Really, I agree totally with Tom's Hardware. There should be no mention or questions relating out-of-screen effects. It should not have a bearing on whether a game is graded well. It should only be about the bugs seen and whether turning off settings fixes them. I understand most gamers do enjoy out-of-screen effects, but enjoyment is a subjective experience, and does not have a place in an objective scoring system. And beyond that, even masterpieces like Avatar (the movie) barely had any out-of-screen effects AT ALL and look how that was received. Its not all about those gimmick shots that are probably why people hate 3D.

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Thu Sep 29, 2011 5:51 pm
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3D Angel Eyes (Moderator)
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Hi Cybereality,

I think the first step is to ensure that the naming conventions for M3GA are determined by MTBS. Separation and Convergence are pretty standard, and have consistently been described in our S-3D settings guide. The new M3GA version will include sample videos and pictures so gamers will know what to try when doing their testing.

However, M3GA was never intended to define what a good 3D game is for everyone. There is a QA component to make sure there is a certain amount of error-free compatibility, but the best choice 3D settings should best be left to the individual gamer.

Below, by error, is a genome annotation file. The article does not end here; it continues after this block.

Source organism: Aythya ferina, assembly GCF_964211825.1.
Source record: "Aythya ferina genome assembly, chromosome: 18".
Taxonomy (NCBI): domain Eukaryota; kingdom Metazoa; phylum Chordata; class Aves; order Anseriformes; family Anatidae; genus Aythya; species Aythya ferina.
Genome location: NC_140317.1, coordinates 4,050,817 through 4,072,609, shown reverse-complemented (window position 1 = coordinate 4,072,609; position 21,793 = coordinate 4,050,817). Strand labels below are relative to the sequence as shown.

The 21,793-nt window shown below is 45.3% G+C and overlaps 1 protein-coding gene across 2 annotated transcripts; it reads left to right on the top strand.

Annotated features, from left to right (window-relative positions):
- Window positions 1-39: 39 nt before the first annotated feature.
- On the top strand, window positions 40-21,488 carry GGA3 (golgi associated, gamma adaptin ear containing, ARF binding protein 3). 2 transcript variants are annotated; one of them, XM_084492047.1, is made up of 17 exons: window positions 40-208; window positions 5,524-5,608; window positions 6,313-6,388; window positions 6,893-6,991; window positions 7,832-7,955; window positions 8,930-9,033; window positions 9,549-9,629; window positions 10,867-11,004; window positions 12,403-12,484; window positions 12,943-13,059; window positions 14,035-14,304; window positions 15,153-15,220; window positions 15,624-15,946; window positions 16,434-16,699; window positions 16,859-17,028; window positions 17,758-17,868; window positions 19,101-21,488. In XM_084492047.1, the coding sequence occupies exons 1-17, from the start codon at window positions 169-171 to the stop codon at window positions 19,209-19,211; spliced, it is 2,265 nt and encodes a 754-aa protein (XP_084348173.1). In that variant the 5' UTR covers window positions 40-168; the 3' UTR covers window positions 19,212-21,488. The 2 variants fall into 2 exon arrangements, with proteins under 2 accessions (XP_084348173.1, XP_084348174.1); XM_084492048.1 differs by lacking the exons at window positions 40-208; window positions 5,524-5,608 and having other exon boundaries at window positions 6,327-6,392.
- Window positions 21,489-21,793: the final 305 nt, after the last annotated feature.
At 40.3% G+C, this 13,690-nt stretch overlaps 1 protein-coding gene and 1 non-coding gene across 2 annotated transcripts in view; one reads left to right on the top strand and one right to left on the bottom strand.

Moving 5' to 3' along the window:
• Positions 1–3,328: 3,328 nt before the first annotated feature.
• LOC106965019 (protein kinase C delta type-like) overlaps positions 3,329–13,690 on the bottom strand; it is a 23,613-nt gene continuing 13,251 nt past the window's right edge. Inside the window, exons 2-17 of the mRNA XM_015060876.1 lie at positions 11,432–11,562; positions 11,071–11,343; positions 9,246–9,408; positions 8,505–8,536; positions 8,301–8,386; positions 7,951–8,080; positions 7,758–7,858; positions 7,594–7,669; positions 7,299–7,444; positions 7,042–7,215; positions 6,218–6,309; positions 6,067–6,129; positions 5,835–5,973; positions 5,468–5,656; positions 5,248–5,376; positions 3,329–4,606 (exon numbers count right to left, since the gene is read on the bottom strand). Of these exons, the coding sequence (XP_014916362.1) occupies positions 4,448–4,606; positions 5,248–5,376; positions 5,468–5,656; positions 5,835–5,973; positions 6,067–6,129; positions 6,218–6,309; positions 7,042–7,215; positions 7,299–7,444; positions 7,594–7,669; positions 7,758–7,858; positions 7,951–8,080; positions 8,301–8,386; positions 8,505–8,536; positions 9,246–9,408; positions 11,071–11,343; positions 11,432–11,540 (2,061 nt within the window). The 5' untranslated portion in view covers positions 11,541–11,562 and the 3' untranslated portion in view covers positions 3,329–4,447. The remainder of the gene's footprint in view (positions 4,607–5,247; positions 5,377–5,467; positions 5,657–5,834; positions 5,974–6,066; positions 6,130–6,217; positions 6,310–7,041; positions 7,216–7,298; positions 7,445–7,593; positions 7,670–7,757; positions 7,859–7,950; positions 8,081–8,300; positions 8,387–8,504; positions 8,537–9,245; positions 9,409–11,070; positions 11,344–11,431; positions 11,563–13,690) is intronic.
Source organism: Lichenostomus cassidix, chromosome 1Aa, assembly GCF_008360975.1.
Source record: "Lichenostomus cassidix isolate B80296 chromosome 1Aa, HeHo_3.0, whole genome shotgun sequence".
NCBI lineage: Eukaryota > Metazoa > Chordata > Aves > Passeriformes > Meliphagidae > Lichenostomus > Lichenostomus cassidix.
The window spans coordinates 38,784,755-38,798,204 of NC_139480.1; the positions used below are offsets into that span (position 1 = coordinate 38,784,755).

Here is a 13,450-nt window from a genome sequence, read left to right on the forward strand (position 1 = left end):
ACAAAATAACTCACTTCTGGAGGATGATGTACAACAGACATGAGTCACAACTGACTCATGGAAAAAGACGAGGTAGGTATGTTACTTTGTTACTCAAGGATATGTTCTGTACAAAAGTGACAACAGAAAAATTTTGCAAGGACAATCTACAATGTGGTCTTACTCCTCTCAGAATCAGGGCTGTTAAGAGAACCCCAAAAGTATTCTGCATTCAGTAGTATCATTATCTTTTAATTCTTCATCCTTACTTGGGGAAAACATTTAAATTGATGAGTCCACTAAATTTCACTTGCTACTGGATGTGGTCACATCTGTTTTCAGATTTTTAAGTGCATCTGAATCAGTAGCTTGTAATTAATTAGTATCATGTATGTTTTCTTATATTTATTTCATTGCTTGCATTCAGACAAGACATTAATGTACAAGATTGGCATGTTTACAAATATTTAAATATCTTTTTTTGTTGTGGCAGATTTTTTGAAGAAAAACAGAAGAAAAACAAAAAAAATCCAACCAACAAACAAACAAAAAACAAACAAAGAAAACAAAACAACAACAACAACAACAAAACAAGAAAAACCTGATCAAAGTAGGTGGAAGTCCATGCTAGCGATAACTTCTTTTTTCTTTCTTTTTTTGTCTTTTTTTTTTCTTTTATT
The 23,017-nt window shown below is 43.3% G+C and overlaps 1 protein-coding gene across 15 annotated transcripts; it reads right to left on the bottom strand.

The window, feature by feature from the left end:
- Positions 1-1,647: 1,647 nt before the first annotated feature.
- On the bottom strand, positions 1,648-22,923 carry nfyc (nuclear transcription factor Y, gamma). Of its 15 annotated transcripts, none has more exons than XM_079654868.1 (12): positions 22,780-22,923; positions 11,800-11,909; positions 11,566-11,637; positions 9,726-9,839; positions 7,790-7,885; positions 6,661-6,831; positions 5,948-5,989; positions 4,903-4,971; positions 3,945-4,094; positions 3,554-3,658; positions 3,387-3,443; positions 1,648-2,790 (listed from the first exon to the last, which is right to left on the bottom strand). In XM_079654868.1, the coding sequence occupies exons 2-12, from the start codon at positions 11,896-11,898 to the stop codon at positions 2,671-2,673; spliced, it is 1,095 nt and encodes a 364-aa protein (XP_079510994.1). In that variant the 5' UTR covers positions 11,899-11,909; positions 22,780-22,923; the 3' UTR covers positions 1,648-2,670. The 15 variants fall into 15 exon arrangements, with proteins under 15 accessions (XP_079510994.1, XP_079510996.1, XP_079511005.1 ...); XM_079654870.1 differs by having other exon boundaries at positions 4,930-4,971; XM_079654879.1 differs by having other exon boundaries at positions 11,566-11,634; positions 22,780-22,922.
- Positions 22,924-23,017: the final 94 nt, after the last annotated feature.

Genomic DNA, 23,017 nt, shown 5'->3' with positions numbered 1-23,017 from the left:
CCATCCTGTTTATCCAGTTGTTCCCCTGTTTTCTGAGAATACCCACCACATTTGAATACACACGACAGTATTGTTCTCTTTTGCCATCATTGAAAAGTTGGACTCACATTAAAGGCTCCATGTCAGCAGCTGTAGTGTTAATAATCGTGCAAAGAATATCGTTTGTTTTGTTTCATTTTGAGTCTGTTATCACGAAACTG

Instead, M3GA was designed to give an accurate measure of what visual flexibility can be achieved with games, and what if any trade-offs are needed to attain that flexibility. So if I get a Platinum graded game, I should be able to have out of screen effects to my heart's content without being worried about turning down settings or things sliding off the screen. A Bronze graded game would limit me to depth only, and I may or may not have anomalies to contend with. I may love my Bronze game - but I may want Platinum level flexibility if I want it.

That said, I think we are faced with a new opportunity. We could have a score that indicates the overall QA value, and a secondary score or marker that indicates the flexibility offered in the game. The current grading may be throwing people off with all the colors or what people think the colors represent. Fortunately, the data is there, we just have to present it in a meaningful way. If we can accomplish this, games would not get dinged for being credible depth-only experiences, and gamers would still know what 3D flexibility they can expect. I think this would be a fair mix. Let me think about it and ask around.

Regards,
Neil


Thu Sep 29, 2011 7:27 pm